ENJOYING a good quality cup of fresh coffee is a ritualistic pleasure for many Scots, with devotees now becoming increasingly aware of the countless subtleties and depths bestowed by speciality beans.

And as palates have become more sophisticated, one Perthshire-based commercial coffee roaster and blender has spotted an opportunity in the market to allow aficionados to create their own unique blends.

Mark Wilson, 56, launched Blendly in 2016 with the vision of providing an online platform for coffee drinkers and baristas to produce their own distinct combinations. “When it comes to coffee, everybody’s palate is totally unique to the product that they drink,” says Mr Wilson.

“I’ve always believed that modern consumerism is based around the fact that people nowadays are looking for more products that are unique unto themselves. A lot of people are getting more discerning about the flavours associated with different types of beans.

“We have 20 different commodities, all of which are taste profiled. Online, you can select up to a maximum of six beans, we can then roast that profile, and have it delivered within three days with the customer’s name on the bag.”

Buyers can choose their preferred roasts, grinds and origins.

“Some people love dark roast coffee, some people love light Italian roast, others like South American bases, or Indian bases … there is so much variety. My go-to blend is a Monsoon Malabar Bean and a Kenya mix – 90% Monsoon Malabar and 10% Kenya bean.”

Heading out for a walk to pick up a cup of coffee has been one of the few luxuries we were allowed to partake in during lockdown. Recognising this shift in consumer habits and with much of the hospitality industry still paralysed, Mr Wilson recently began offering Blendly products to domestic customers, despite previously only selling B2B.

“The pandemic brought us all a renewed pleasure in comfort food and drink, so we also want to pitch this as fun – in that real coffee fans can use this new service to create unique blends. Which at one time seemed like a mystery open only to trained blenders and tasters,” he continues.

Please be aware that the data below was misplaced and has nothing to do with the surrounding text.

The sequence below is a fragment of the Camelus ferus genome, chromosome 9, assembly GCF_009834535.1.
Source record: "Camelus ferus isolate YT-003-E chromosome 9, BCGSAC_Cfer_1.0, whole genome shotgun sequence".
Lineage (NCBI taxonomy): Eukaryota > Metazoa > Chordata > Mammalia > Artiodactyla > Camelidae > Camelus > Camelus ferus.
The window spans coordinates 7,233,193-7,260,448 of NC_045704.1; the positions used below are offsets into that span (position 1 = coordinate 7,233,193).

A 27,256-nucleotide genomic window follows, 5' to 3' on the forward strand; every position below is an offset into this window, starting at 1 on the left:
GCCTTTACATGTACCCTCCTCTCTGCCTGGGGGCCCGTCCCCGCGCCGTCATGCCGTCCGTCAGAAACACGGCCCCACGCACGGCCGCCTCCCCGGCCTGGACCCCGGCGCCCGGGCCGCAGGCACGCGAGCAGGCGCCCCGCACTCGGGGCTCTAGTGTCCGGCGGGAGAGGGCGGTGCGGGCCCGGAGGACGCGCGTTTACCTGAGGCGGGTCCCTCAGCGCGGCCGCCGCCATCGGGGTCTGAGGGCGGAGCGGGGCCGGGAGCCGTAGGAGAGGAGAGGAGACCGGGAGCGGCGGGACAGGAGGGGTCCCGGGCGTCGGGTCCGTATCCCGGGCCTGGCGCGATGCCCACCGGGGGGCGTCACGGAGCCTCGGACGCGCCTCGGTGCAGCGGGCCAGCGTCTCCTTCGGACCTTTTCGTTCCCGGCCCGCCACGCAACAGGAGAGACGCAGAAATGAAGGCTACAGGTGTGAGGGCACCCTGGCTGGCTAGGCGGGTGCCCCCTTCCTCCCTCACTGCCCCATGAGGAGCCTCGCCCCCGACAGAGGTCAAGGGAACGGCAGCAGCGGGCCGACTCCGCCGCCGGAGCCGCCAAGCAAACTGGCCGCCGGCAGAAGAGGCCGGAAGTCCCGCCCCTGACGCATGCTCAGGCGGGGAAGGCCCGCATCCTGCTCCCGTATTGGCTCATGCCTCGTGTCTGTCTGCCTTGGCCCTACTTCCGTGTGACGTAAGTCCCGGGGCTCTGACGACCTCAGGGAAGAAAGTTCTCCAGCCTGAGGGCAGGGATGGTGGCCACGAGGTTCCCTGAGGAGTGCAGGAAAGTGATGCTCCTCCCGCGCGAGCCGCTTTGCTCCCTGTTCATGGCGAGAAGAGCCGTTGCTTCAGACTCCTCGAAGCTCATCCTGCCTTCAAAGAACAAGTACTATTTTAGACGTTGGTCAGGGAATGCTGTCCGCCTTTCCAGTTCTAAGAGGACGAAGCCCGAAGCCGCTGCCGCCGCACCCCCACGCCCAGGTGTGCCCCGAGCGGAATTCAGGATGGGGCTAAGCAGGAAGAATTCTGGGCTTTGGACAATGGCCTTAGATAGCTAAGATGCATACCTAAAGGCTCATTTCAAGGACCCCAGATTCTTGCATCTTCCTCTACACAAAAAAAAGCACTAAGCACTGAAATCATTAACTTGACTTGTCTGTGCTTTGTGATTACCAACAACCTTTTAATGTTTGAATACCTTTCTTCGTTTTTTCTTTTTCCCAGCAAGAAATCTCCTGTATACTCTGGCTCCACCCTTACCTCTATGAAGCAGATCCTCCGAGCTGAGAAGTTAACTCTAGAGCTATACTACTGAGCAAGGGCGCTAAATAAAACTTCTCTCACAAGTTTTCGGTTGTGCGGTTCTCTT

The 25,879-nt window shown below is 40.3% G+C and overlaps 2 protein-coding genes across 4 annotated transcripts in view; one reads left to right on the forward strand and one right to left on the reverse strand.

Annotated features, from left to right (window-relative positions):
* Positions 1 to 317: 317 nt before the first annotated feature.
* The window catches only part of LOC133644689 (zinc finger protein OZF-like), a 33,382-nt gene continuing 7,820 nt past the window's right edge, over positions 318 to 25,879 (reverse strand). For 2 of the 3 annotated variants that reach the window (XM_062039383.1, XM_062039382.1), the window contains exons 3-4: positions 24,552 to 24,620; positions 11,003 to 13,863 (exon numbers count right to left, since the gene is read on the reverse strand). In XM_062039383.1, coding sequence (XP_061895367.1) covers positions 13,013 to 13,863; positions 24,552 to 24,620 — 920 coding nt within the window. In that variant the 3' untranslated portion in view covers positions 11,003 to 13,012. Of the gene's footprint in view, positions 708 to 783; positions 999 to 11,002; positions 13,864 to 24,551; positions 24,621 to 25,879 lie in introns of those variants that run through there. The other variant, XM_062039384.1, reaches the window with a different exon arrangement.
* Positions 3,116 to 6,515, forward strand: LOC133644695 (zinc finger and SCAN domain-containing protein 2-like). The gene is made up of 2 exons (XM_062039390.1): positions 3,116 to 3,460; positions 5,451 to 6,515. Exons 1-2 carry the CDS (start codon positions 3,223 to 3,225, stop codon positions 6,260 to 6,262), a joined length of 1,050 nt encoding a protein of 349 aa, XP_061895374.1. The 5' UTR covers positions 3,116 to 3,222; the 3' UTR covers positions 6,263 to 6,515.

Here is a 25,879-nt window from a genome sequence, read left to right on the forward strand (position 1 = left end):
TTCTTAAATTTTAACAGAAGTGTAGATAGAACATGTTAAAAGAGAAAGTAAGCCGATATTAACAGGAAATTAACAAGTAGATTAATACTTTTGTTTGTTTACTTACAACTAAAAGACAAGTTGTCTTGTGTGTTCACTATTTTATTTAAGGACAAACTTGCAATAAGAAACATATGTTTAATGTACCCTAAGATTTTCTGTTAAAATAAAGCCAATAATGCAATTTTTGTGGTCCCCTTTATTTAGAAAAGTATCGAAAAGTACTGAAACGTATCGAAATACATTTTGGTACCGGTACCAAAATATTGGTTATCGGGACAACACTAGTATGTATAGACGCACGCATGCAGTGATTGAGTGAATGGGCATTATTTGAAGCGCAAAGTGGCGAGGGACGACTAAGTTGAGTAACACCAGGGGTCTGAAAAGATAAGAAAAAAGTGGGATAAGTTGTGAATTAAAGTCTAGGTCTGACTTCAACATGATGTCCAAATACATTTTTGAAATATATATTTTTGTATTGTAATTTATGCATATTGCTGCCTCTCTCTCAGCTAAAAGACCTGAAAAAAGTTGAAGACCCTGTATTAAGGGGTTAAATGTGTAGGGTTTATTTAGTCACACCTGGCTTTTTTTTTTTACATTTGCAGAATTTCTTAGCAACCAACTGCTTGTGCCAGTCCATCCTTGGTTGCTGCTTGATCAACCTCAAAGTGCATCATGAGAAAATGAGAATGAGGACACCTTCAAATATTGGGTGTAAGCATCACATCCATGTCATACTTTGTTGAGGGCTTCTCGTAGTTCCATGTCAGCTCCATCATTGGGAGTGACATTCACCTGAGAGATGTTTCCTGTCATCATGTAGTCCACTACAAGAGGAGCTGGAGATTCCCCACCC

Mr Wilson, who has a background in management sciences, began roasting coffee 15 years ago. Being experienced in the commodities market, he recognised that for Blendly to become a success he would have to overcome what he calls the ‘traditional coffee marketplace’.

“The market of distributing coffee has always been done in the same way,” he explains. “We feel that we are unlikely to see a big return to coffee salesmen selling direct to hospitality businesses, or indeed door-to-door selling to domestic customers.

“Our greatest challenge was to show that it could be done over the internet in a much easier and simpler way … but at the same time, filling that niche became our biggest achievement as well.”


Blendly now employs five full-time staff, and the company has just been approved for an Equity Investment Scheme. Based in Perth, the firm averages around 400 people in its customer base, with B2C sales continuing to develop.

“Blendly is currently the only coffee company in the world to aggregate all three steps needed for the production and supply of a cup of artisan coffee,” adds Mr Wilson.

“We have our own roasting facilities – our main production plants are just outside London – to custom roast the beans and distribute the coffee, with our trade customers receiving a commission through our range of flexible Barista Business plans.”

Mr Wilson credits baristas as a contributing factor in helping increase brand awareness for Blendly, as they can create their own blends and then resell the product to their customers using an online platform. “Baristas haven’t really had the tools before to prototype their own coffee product, and with it they can influence people to drink a certain type of coffee,” he says.

“We’ve applied to the Government’s KickStart Scheme to use our existing online platform to hopefully become the first online coffee business to offer a digital training environment to coffee baristas who have lost their jobs as a result of the ongoing pandemic.”

Mr Wilson credits lockdown to having a positive effect on sales for Blendly, especially since expanding operations to sell into the domestic market.

He says: “We not only increased our brand awareness and entered a market where there is huge potential to service artisan millennials keen to put their own stamp on their food and drink purchases, but we helped many hospitality businesses during the height of the pandemic that were either closed or operating at a reduced capacity. They reached a customer base they might not have normally been able to tap into.”